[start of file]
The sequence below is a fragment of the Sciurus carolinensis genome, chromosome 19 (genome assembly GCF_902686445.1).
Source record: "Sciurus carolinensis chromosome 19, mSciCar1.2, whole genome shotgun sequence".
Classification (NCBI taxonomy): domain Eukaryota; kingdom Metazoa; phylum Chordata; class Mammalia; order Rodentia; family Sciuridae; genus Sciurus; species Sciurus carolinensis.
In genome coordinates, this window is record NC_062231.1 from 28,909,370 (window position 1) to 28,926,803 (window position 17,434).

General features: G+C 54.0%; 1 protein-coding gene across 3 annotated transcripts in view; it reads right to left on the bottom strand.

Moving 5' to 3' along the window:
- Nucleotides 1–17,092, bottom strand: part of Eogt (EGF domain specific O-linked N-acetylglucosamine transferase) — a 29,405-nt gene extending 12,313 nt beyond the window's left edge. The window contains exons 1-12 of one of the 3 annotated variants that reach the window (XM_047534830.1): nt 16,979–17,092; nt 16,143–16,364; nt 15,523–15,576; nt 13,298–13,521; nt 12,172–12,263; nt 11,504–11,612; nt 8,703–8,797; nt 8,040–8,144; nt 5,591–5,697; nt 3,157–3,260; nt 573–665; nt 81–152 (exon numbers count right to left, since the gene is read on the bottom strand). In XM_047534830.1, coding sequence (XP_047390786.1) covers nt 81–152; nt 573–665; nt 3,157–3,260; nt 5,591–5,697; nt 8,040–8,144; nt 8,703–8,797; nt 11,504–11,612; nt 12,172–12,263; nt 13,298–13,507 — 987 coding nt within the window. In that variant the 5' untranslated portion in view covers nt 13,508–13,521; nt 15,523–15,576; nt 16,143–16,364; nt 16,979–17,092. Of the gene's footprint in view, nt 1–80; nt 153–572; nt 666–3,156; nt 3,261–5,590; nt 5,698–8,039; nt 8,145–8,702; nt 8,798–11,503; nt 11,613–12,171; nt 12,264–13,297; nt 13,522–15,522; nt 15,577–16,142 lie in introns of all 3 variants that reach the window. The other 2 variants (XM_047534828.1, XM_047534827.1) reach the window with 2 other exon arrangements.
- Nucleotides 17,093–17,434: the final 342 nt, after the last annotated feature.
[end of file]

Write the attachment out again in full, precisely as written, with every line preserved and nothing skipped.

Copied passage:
The sequence below is a fragment of the Sciurus carolinensis genome, chromosome 19 (genome assembly GCF_902686445.1).
Source record: "Sciurus carolinensis chromosome 19, mSciCar1.2, whole genome shotgun sequence".
Classification (NCBI taxonomy): domain Eukaryota; kingdom Metazoa; phylum Chordata; class Mammalia; order Rodentia; family Sciuridae; genus Sciurus; species Sciurus carolinensis.
In genome coordinates, this window is record NC_062231.1 from 28,909,370 (window position 1) to 28,926,803 (window position 17,434).

General features: G+C 54.0%; 1 protein-coding gene across 3 annotated transcripts in view; it reads right to left on the bottom strand.

Moving 5' to 3' along the window:
- Nucleotides 1–17,092, bottom strand: part of Eogt (EGF domain specific O-linked N-acetylglucosamine transferase) — a 29,405-nt gene extending 12,313 nt beyond the window's left edge. The window contains exons 1-12 of one of the 3 annotated variants that reach the window (XM_047534830.1): nt 16,979–17,092; nt 16,143–16,364; nt 15,523–15,576; nt 13,298–13,521; nt 12,172–12,263; nt 11,504–11,612; nt 8,703–8,797; nt 8,040–8,144; nt 5,591–5,697; nt 3,157–3,260; nt 573–665; nt 81–152 (exon numbers count right to left, since the gene is read on the bottom strand). In XM_047534830.1, coding sequence (XP_047390786.1) covers nt 81–152; nt 573–665; nt 3,157–3,260; nt 5,591–5,697; nt 8,040–8,144; nt 8,703–8,797; nt 11,504–11,612; nt 12,172–12,263; nt 13,298–13,507 — 987 coding nt within the window. In that variant the 5' untranslated portion in view covers nt 13,508–13,521; nt 15,523–15,576; nt 16,143–16,364; nt 16,979–17,092. Of the gene's footprint in view, nt 1–80; nt 153–572; nt 666–3,156; nt 3,261–5,590; nt 5,698–8,039; nt 8,145–8,702; nt 8,798–11,503; nt 11,613–12,171; nt 12,264–13,297; nt 13,522–15,522; nt 15,577–16,142 lie in introns of all 3 variants that reach the window. The other 2 variants (XM_047534828.1, XM_047534827.1) reach the window with 2 other exon arrangements.
- Nucleotides 17,093–17,434: the final 342 nt, after the last annotated feature.